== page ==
July 07, 2010

NYSUT presses to save teacher center funding

Source: NYSUT Media Relations
Caption: Leslie Seidman, left, Alan Seidman, center, and Karina Huther, work on creating solar energy during a Teacher Center class on solar panel energy at TR Proctor High School in Utica. The class was given by energy educators Ray Pitcher and Lee Cabe of the New York State Energy Research & Development Agency. Leslie Seidman is from Kingston Miller Middle School, Alan Seidman is from Margaretville Central School, and Huther is from Deerfield Elementary School. Photo by Nancy L. Ford.

ALBANY, N.Y. July 7, 2010 — New York State United Teachers today said it would continue to relentlessly press state legislators to fund the state's Teacher Centers, saying that shutting down the state's most effective program for training teachers "makes no sense."

NYSUT President Richard C. Iannuzzi said $35 million in funding for Teacher Centers, which provide professional development and training to teachers across the state, is not included in the state spending plan on which the Legislature agreed. 

The state's 130 Teacher Centers are being counted on by the State Education Department and local school districts to support educators in using new standards, curricula and assessments; strengthen teaching in the lowest-performing schools; train teachers to more effectively use data, and to help implement the new teacher principal and evaluation system.

"It makes no sense to pass a sweeping and innovative law to improve teacher effectiveness and, just weeks later, eliminate all the funding for a highly acclaimed program that provides professional training to teachers," Iannuzzi said.

NYSUT Executive Vice President Andrew Pallotta said NYSUT is pressing the Legislature to find the funding to keep Teacher Centers open. "We will be doing everything in our power to ensure the Teacher Center network remains viable," he said.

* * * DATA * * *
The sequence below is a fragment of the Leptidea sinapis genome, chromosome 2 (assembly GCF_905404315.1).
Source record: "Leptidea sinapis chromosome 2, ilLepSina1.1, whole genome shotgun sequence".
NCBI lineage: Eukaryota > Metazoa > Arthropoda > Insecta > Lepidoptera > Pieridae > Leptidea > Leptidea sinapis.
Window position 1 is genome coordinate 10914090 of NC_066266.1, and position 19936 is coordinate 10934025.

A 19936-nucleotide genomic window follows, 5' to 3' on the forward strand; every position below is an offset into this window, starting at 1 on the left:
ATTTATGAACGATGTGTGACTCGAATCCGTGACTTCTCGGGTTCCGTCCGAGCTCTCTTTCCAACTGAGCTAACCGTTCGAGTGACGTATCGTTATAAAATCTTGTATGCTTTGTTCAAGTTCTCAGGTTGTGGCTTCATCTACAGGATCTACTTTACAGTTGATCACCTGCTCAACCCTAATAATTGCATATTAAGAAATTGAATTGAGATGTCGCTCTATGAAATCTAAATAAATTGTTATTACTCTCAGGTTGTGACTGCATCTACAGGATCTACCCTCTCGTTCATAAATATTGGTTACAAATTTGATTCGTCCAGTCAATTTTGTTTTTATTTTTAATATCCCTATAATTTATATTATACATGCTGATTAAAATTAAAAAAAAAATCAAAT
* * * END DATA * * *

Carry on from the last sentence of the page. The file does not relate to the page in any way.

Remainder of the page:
NYSUT Vice President Maria Neira said Teacher Centers, over the last 25 years, have built strong private-public partnerships with Intel, Microsoft, Verizon and other major corporations and foundations.

"These private-public partnerships help to improve teaching and raise student achievement, and also lower taxpayers' burden by bringing tens of millions of dollars in private investment into school districts," Neira said. "Corporate contributions from Intel, Verizon, Microsoft and others to Teacher Centers more than double the state's $35 million investment in teacher training and are the kind of dollar-for-dollar partnerships the state should be leveraging, not discouraging with senseless cuts."

Neira noted that, in the business world, the most successful corporations recognize the importance of investing in the professional growth of their workers, including keeping them up to speed with the latest developments in technology and other fields.

"Even in the midst of a prolonged recession, New York must continue to invest in the professional growth of its teachers, especially as it embarks on major education reform initiatives. To effectively shut off the professional training offered by Teacher Centers at this critical juncture is short-sighted and counterproductive," Neira said.

NYSUT, the state's largest union, represents more than 600,000 teachers, school-related professionals, academic and professional faculty in higher education, professionals in education and health care and retirees. NYSUT is affiliated with the American Federation of Teachers, National Education Association and the AFL-CIO.


Editors, reporters: For a list of Teacher Centers and their leaders in your communities, call 518-213-6000.

NYSUT Footer
Our Voice, Our Values, Our Union